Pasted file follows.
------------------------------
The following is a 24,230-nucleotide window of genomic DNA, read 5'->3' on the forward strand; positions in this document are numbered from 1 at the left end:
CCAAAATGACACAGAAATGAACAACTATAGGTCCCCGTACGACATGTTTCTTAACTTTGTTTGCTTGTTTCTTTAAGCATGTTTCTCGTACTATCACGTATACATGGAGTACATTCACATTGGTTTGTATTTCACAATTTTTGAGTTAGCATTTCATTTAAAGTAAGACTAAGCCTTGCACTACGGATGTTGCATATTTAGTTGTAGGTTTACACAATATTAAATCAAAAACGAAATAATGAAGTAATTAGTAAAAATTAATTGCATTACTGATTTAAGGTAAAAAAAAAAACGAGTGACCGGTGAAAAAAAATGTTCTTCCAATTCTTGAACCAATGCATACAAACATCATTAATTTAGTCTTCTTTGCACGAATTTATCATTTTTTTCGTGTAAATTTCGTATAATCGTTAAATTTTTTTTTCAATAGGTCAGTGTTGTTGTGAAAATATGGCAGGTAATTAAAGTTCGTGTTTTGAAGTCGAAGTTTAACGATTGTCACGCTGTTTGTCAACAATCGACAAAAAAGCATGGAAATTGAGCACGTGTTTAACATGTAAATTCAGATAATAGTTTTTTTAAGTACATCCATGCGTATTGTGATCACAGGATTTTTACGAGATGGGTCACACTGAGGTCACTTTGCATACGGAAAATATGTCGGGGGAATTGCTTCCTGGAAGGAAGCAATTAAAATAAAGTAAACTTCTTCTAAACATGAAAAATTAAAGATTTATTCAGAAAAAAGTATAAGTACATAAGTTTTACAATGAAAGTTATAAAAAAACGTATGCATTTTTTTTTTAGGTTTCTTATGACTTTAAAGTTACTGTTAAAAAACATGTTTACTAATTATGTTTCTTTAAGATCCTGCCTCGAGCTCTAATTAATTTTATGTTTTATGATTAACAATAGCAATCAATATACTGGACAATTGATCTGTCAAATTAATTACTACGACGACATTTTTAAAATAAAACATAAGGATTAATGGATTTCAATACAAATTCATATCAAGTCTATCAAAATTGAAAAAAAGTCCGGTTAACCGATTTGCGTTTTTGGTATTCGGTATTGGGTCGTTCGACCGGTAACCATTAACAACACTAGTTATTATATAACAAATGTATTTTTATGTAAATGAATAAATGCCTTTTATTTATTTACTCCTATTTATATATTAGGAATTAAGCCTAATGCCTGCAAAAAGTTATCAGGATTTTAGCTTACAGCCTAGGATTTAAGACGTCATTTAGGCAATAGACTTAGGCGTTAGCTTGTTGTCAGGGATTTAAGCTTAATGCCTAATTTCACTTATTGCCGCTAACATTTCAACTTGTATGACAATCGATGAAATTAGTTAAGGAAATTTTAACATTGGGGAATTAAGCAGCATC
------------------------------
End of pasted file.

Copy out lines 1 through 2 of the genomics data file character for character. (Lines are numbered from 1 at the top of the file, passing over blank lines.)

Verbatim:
The following is a 24,230-nucleotide window of genomic DNA, read 5'->3' on the forward strand; positions in this document are numbered from 1 at the left end:
CCAAAATGACACAGAAATGAACAACTATAGGTCCCCGTACGACATGTTTCTTAACTTTGTTTGCTTGTTTCTTTAAGCATGTTTCTCGTACTATCACGTATACATGGAGTACATTCACATTGGTTTGTATTTCACAATTTTTGAGTTAGCATTTCATTTAAAGTAAGACTAAGCCTTGCACTACGGATGTTGCATATTTAGTTGTAGGTTTACACAATATTAAATCAAAAACGAAATAATGAAGTAATTAGTAAAAATTAATTGCATTACTGATTTAAGGTAAAAAAAAAAACGAGTGACCGGTGAAAAAAAATGTTCTTCCAATTCTTGAACCAATGCATACAAACATCATTAATTTAGTCTTCTTTGCACGAATTTATCATTTTTTTCGTGTAAATTTCGTATAATCGTTAAATTTTTTTTTCAATAGGTCAGTGTTGTTGTGAAAATATGGCAGGTAATTAAAGTTCGTGTTTTGAAGTCGAAGTTTAACGATTGTCACGCTGTTTGTCAACAATCGACAAAAAAGCATGGAAATTGAGCACGTGTTTAACATGTAAATTCAGATAATAGTTTTTTTAAGTACATCCATGCGTATTGTGATCACAGGATTTTTACGAGATGGGTCACACTGAGGTCACTTTGCATACGGAAAATATGTCGGGGGAATTGCTTCCTGGAAGGAAGCAATTAAAATAAAGTAAACTTCTTCTAAACATGAAAAATTAAAGATTTATTCAGAAAAAAGTATAAGTACATAAGTTTTACAATGAAAGTTATAAAAAAACGTATGCATTTTTTTTTTAGGTTTCTTATGACTTTAAAGTTACTGTTAAAAAACATGTTTACTAATTATGTTTCTTTAAGATCCTGCCTCGAGCTCTAATTAATTTTATGTTTTATGATTAACAATAGCAATCAATATACTGGACAATTGATCTGTCAAATTAATTACTACGACGACATTTTTAAAATAAAACATAAGGATTAATGGATTTCAATACAAATTCATATCAAGTCTATCAAAATTGAAAAAAAGTCCGGTTAACCGATTTGCGTTTTTGGTATTCGGTATTGGGTCGTTCGACCGGTAACCATTAACAACACTAGTTATTATATAACAAATGTATTTTTATGTAAATGAATAAATGCCTTTTATTTATTTACTCCTATTTATATATTAGGAATTAAGCCTAATGCCTGCAAAAAGTTATCAGGATTTTAGCTTACAGCCTAGGATTTAAGACGTCATTTAGGCAATAGACTTAGGCGTTAGCTTGTTGTCAGGGATTTAAGCTTAATGCCTAATTTCACTTATTGCCGCTAACATTTCAACTTGTATGACAATCGATGAAATTAGTTAAGGAAATTTTAACATTGGGGAATTAAGCAGCATC